The Perfectionists at Polymaps

The four-person team making Marketplace magic!

Loyal readers of Minecraft.net (the ones who send us creepy fan mail and who are currently campaigning to get every website that isn’t Minecraft.net banned from the internet), might have noticed this story we recently posted about Pathway Studios. If you didn’t, why not read it now? Y’know, if you want! Seriously though, read it. Please.

Anyway, I recently got to chat with another one of the creators behind some of our Marketplace content - the wonderful Sam, of Polymaps!

Polymaps is a four-person team that produces some top-quality content for Marketplace, and we were super excited for them to be part of our Twelve Days Of Minecraft campaign last December.

“Since we started mapmaking,” Sam tells me, “our goal has always been to provide unique and exciting experiences through Minecraft. To try to push the realm of possibility in the game to its limits.”

It’s an ambitious goal - so it helps that Sam is part of a supportive team. “We’ve been friends for a good number of years,” Sam says, “before we even got into mapmaking and producing content, which is why we’ve been able to work so well together.

Are you brave/foolish enough to enter Polymaps’ Endermans Forest?

“Our first project released onto the Marketplace was the Stone Age Texture Pack. It was interesting to learn about Bedrock Editions formatting for texture packs, and the ability to create custom modelled mobs was a fun challenge. For me, the Caveman Iron Golem was my favourite mob to create, not only for its design, but also the custom sounds we recorded for it.”

That’s not all they recorded, either. As Sam says, for the Stone Age Resource Pack, “we wanted to create sounds for the frogs to replace the default sound of rabbits, and so I ended up recording my own voice for them. The sounds I had to make were quite strange, and it was difficult to keep a straight face.”

Hey, no one ever said game development was dignified.

Polymaps have gone on to make a bunch of Marketplace creations since then, including most recently two pieces that were part of our Twelve Days of Minecraft campaign - Santa’s Gift Hunt and Santa’s Sleigh Ride.

“We put an insane amount of effort into both maps,” Sam says, “but it really paid off. Waking up on the 24th of December to see our content up for free on the Marketplace, as well as seeing so many people enjoying the maps, was like an early Christmas present.”

How can you guarantee that you made a fun and interesting gift? Sam says it’s often in the details. “For me, detailing is the most enjoyable part of map-making, and is most important in helping a project stand out. As an example, in Santa’s Gift Hunt, we decided to make Santa’s belly bouncy, using both carpet and slime blocks. This was such a small thing to add, yet the number of people who took notice of it and shared their screenshots with us was rewarding.”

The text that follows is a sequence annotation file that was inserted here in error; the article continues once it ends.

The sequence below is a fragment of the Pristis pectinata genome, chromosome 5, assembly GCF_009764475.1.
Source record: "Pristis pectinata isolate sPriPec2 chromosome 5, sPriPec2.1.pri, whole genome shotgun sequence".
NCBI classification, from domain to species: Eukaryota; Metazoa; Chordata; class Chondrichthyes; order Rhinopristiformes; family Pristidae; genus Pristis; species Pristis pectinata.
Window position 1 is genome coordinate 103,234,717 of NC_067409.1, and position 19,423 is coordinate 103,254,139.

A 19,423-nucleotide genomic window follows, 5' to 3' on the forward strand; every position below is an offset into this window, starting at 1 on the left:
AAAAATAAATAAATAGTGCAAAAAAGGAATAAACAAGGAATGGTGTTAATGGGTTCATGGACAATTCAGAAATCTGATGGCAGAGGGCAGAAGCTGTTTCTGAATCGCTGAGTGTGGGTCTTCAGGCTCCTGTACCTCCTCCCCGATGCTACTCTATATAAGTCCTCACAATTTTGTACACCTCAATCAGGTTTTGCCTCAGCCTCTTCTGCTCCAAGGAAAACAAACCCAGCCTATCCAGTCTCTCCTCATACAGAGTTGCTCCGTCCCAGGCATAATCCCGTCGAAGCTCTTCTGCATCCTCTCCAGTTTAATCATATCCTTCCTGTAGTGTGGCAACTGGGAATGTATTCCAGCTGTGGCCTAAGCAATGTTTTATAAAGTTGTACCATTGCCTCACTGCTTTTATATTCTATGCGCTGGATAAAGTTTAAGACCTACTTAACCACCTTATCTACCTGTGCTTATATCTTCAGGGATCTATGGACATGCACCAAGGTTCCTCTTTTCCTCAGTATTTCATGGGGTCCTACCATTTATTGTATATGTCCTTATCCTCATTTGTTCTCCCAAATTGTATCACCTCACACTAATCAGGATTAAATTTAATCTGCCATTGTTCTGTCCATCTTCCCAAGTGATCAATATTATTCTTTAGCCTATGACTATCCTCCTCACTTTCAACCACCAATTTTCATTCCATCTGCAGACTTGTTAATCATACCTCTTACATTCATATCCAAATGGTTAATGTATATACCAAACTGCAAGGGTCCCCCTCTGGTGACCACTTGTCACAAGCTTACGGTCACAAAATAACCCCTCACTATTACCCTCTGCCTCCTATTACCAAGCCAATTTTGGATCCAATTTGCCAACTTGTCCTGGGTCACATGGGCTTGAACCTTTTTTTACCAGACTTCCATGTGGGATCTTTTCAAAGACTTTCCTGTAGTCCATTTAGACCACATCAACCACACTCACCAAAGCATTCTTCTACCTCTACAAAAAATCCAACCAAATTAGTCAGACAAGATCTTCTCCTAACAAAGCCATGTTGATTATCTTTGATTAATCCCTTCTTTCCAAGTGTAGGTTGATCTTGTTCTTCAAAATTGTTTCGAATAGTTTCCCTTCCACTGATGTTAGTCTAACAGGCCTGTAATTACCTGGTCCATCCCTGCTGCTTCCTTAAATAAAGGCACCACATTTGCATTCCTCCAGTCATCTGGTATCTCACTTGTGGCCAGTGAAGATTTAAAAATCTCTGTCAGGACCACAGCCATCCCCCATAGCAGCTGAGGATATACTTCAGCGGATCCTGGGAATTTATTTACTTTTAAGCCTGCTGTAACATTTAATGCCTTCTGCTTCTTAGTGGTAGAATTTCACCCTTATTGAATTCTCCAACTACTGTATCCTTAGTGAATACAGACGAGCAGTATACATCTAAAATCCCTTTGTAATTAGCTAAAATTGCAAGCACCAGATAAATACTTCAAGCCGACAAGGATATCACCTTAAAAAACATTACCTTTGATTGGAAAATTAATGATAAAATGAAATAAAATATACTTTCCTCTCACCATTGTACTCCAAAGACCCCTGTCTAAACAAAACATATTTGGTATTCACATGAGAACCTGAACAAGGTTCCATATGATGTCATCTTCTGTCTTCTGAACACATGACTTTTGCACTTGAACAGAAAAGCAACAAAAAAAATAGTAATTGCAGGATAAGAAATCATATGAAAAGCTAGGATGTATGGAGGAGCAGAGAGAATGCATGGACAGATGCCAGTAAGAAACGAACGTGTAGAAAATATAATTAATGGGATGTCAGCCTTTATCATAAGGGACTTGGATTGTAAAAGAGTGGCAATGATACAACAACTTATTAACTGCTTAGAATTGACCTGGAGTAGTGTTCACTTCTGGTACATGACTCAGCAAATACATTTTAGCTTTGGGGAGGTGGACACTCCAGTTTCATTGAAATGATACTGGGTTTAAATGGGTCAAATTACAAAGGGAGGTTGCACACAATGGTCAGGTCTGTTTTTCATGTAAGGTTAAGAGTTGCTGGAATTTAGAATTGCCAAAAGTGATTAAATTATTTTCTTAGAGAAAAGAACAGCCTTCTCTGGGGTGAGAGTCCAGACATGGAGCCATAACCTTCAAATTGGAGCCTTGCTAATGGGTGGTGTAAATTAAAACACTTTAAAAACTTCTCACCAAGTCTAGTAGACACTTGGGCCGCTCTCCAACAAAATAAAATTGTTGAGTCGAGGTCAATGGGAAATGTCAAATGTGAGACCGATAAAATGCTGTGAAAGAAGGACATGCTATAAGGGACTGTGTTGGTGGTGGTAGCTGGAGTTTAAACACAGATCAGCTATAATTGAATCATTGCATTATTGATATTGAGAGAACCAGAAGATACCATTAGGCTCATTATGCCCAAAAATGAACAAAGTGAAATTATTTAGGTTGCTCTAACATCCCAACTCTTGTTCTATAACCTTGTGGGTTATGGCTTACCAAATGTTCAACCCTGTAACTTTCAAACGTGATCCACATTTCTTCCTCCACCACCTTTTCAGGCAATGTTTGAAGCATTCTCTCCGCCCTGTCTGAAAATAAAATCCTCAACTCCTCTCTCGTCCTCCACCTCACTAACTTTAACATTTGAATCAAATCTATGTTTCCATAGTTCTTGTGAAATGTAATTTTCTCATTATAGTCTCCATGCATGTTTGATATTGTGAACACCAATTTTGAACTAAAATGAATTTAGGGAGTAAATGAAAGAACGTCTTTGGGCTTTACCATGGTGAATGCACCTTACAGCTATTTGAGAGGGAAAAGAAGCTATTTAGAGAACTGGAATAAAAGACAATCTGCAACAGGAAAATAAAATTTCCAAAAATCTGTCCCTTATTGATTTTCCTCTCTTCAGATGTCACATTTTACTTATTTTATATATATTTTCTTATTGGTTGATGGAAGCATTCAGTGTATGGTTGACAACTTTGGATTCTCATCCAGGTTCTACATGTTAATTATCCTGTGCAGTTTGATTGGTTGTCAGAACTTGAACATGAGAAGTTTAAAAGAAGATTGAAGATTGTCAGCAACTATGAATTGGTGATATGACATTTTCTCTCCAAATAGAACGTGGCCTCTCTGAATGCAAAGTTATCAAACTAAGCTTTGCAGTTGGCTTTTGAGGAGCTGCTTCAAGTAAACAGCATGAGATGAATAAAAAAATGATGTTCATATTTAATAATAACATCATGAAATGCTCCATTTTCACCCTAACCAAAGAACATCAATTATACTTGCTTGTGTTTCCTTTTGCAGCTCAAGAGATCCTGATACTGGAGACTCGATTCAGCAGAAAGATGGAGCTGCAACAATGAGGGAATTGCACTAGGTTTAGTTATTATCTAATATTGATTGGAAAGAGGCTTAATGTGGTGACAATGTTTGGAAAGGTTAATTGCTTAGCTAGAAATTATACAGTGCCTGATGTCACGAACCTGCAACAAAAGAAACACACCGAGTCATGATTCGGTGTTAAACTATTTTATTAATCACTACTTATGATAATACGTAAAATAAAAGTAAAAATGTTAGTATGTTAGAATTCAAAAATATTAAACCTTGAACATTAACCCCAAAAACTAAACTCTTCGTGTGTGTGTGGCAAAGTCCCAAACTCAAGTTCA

The attention to detail and unique quirks of their designs have helped Polymaps stand out from the crowd.

But it’s not all fun and games! Well, it is all games... but sometimes working with technical limitations can stump a map or mini-game, forcing its creators to try figuring out workarounds.

“Although mapmaking is a largely rewarding experience, there are definitely many challenges,” says Sam. “The biggest problem for us right now is that the mapmaking community for Bedrock is still very small, which means there’s a limited amount of information and documentation available for add-ons, resource packs and the logistics of the game.

“The way that we overcome this is by experimenting and using trial and error to better understand the Bedrock platform. Thankfully, all of the Marketplace partners are very open towards helping each other, and we often come to solutions together.” Teamwork for the win!

That sounds like a heck of a lot of hard work, but Sam assures me it’s not all bad. In fact, he finds it pretty rewarding once he gets feedback from players.

“The best part of being a Minecraft partner is being able to see how much people enjoy our work,” he tells me. “We were invited to attend the London Minecon Earth party a few months ago, and we had a booth where people could play our maps. It was great to see how much fun all the kids had, and how interested their parents were in their passions too.

“When going to these events, we get to meet and form friendships with other map-makers and influencers in the community.” Friendships that help them with future projects - often the secret to a great multiplayer build is good teamwork. Judging by Polymaps successes, it seems the same is true when developing for Minecraft too!

You can find all the projects Polymaps talk about here - and more! - on the Minecraft Marketplace

Written by
Emily Richardson
Published
01/29/2018

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